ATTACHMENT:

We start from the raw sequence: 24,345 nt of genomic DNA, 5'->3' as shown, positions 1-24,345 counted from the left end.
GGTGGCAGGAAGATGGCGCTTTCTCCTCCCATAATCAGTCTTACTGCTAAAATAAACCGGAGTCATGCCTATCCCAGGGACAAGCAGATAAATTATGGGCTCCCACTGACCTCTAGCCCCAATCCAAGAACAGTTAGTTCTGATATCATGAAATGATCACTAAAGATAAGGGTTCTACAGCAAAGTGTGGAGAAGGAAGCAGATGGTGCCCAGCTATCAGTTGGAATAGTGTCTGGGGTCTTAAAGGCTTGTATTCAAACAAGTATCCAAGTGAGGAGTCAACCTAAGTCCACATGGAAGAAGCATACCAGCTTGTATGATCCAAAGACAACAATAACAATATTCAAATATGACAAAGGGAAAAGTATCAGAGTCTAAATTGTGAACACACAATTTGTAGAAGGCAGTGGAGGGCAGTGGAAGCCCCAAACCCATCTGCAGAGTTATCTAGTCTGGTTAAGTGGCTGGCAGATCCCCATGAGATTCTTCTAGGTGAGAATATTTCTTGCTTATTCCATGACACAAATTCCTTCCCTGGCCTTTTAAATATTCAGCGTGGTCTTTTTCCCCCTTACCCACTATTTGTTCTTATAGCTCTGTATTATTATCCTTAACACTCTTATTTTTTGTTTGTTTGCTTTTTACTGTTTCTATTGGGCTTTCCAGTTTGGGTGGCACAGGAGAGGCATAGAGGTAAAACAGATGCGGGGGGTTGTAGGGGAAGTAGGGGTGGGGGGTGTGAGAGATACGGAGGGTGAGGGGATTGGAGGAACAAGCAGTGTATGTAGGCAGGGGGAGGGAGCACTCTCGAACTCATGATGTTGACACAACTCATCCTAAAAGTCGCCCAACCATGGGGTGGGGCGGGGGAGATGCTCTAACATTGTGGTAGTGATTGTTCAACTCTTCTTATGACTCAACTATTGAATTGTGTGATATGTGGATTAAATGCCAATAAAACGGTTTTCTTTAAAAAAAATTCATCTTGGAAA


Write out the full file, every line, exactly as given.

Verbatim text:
We start from the raw sequence: 24,345 nt of genomic DNA, 5'->3' as shown, positions 1-24,345 counted from the left end.
GGTGGCAGGAAGATGGCGCTTTCTCCTCCCATAATCAGTCTTACTGCTAAAATAAACCGGAGTCATGCCTATCCCAGGGACAAGCAGATAAATTATGGGCTCCCACTGACCTCTAGCCCCAATCCAAGAACAGTTAGTTCTGATATCATGAAATGATCACTAAAGATAAGGGTTCTACAGCAAAGTGTGGAGAAGGAAGCAGATGGTGCCCAGCTATCAGTTGGAATAGTGTCTGGGGTCTTAAAGGCTTGTATTCAAACAAGTATCCAAGTGAGGAGTCAACCTAAGTCCACATGGAAGAAGCATACCAGCTTGTATGATCCAAAGACAACAATAACAATATTCAAATATGACAAAGGGAAAAGTATCAGAGTCTAAATTGTGAACACACAATTTGTAGAAGGCAGTGGAGGGCAGTGGAAGCCCCAAACCCATCTGCAGAGTTATCTAGTCTGGTTAAGTGGCTGGCAGATCCCCATGAGATTCTTCTAGGTGAGAATATTTCTTGCTTATTCCATGACACAAATTCCTTCCCTGGCCTTTTAAATATTCAGCGTGGTCTTTTTCCCCCTTACCCACTATTTGTTCTTATAGCTCTGTATTATTATCCTTAACACTCTTATTTTTTGTTTGTTTGCTTTTTACTGTTTCTATTGGGCTTTCCAGTTTGGGTGGCACAGGAGAGGCATAGAGGTAAAACAGATGCGGGGGGTTGTAGGGGAAGTAGGGGTGGGGGGTGTGAGAGATACGGAGGGTGAGGGGATTGGAGGAACAAGCAGTGTATGTAGGCAGGGGGAGGGAGCACTCTCGAACTCATGATGTTGACACAACTCATCCTAAAAGTCGCCCAACCATGGGGTGGGGCGGGGGAGATGCTCTAACATTGTGGTAGTGATTGTTCAACTCTTCTTATGACTCAACTATTGAATTGTGTGATATGTGGATTAAATGCCAATAAAACGGTTTTCTTTAAAAAAAATTCATCTTGGAAA